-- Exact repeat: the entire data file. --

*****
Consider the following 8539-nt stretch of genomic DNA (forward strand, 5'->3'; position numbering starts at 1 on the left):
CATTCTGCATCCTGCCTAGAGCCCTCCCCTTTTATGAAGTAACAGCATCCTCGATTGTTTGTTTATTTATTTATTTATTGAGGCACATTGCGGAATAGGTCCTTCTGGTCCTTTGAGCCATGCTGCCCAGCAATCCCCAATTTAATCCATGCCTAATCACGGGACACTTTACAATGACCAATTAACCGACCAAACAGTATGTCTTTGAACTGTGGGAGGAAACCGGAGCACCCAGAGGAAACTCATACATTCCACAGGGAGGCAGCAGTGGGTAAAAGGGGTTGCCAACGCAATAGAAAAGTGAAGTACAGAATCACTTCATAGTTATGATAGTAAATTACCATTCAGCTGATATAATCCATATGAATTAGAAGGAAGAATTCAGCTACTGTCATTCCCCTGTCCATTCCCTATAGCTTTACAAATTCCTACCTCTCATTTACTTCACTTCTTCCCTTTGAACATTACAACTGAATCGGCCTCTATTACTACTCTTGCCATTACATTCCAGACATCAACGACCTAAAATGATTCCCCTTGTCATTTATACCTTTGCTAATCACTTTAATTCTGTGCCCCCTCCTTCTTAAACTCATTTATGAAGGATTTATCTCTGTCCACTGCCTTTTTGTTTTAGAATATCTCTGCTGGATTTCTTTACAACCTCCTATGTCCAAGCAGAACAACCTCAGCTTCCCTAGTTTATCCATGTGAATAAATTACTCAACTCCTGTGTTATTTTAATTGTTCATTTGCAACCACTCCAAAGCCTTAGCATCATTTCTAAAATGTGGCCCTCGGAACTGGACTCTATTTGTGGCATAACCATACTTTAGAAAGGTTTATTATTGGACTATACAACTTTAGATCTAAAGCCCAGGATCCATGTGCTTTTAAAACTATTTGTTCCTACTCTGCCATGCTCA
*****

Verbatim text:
Consider the following 8539-nt stretch of genomic DNA (forward strand, 5'->3'; position numbering starts at 1 on the left):
CATTCTGCATCCTGCCTAGAGCCCTCCCCTTTTATGAAGTAACAGCATCCTCGATTGTTTGTTTATTTATTTATTTATTGAGGCACATTGCGGAATAGGTCCTTCTGGTCCTTTGAGCCATGCTGCCCAGCAATCCCCAATTTAATCCATGCCTAATCACGGGACACTTTACAATGACCAATTAACCGACCAAACAGTATGTCTTTGAACTGTGGGAGGAAACCGGAGCACCCAGAGGAAACTCATACATTCCACAGGGAGGCAGCAGTGGGTAAAAGGGGTTGCCAACGCAATAGAAAAGTGAAGTACAGAATCACTTCATAGTTATGATAGTAAATTACCATTCAGCTGATATAATCCATATGAATTAGAAGGAAGAATTCAGCTACTGTCATTCCCCTGTCCATTCCCTATAGCTTTACAAATTCCTACCTCTCATTTACTTCACTTCTTCCCTTTGAACATTACAACTGAATCGGCCTCTATTACTACTCTTGCCATTACATTCCAGACATCAACGACCTAAAATGATTCCCCTTGTCATTTATACCTTTGCTAATCACTTTAATTCTGTGCCCCCTCCTTCTTAAACTCATTTATGAAGGATTTATCTCTGTCCACTGCCTTTTTGTTTTAGAATATCTCTGCTGGATTTCTTTACAACCTCCTATGTCCAAGCAGAACAACCTCAGCTTCCCTAGTTTATCCATGTGAATAAATTACTCAACTCCTGTGTTATTTTAATTGTTCATTTGCAACCACTCCAAAGCCTTAGCATCATTTCTAAAATGTGGCCCTCGGAACTGGACTCTATTTGTGGCATAACCATACTTTAGAAAGGTTTATTATTGGACTATACAACTTTAGATCTAAAGCCCAGGATCCATGTGCTTTTAAAACTATTTGTTCCTACTCTGCCATGCTCA